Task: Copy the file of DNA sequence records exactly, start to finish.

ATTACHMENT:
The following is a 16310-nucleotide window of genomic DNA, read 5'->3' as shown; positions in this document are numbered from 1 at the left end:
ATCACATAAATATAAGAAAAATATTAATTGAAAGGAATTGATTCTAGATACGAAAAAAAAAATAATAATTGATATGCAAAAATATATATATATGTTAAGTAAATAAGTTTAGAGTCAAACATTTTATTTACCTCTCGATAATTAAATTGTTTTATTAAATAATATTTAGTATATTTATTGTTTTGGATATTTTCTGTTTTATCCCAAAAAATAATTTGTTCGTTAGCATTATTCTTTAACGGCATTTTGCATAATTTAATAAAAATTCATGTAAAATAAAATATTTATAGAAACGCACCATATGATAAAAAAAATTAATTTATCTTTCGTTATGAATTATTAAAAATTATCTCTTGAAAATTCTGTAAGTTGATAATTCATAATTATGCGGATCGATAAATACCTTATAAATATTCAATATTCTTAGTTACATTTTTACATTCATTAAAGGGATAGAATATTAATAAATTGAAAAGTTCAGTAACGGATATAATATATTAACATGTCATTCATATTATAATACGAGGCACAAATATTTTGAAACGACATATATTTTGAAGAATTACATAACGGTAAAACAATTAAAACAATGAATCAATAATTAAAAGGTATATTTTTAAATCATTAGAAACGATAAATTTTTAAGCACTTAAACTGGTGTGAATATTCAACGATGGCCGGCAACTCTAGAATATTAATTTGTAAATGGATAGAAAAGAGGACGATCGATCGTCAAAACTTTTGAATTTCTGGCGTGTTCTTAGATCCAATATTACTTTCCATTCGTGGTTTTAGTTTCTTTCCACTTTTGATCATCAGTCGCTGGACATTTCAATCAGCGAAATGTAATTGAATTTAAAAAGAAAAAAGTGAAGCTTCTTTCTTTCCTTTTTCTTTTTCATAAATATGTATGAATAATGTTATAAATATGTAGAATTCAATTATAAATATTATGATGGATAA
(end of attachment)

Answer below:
The following is a 16310-nucleotide window of genomic DNA, read 5'->3' as shown; positions in this document are numbered from 1 at the left end:
ATCACATAAATATAAGAAAAATATTAATTGAAAGGAATTGATTCTAGATACGAAAAAAAAAATAATAATTGATATGCAAAAATATATATATATGTTAAGTAAATAAGTTTAGAGTCAAACATTTTATTTACCTCTCGATAATTAAATTGTTTTATTAAATAATATTTAGTATATTTATTGTTTTGGATATTTTCTGTTTTATCCCAAAAAATAATTTGTTCGTTAGCATTATTCTTTAACGGCATTTTGCATAATTTAATAAAAATTCATGTAAAATAAAATATTTATAGAAACGCACCATATGATAAAAAAAATTAATTTATCTTTCGTTATGAATTATTAAAAATTATCTCTTGAAAATTCTGTAAGTTGATAATTCATAATTATGCGGATCGATAAATACCTTATAAATATTCAATATTCTTAGTTACATTTTTACATTCATTAAAGGGATAGAATATTAATAAATTGAAAAGTTCAGTAACGGATATAATATATTAACATGTCATTCATATTATAATACGAGGCACAAATATTTTGAAACGACATATATTTTGAAGAATTACATAACGGTAAAACAATTAAAACAATGAATCAATAATTAAAAGGTATATTTTTAAATCATTAGAAACGATAAATTTTTAAGCACTTAAACTGGTGTGAATATTCAACGATGGCCGGCAACTCTAGAATATTAATTTGTAAATGGATAGAAAAGAGGACGATCGATCGTCAAAACTTTTGAATTTCTGGCGTGTTCTTAGATCCAATATTACTTTCCATTCGTGGTTTTAGTTTCTTTCCACTTTTGATCATCAGTCGCTGGACATTTCAATCAGCGAAATGTAATTGAATTTAAAAAGAAAAAAGTGAAGCTTCTTTCTTTCCTTTTTCTTTTTCATAAATATGTATGAATAATGTTATAAATATGTAGAATTCAATTATAAATATTATGATGGATAA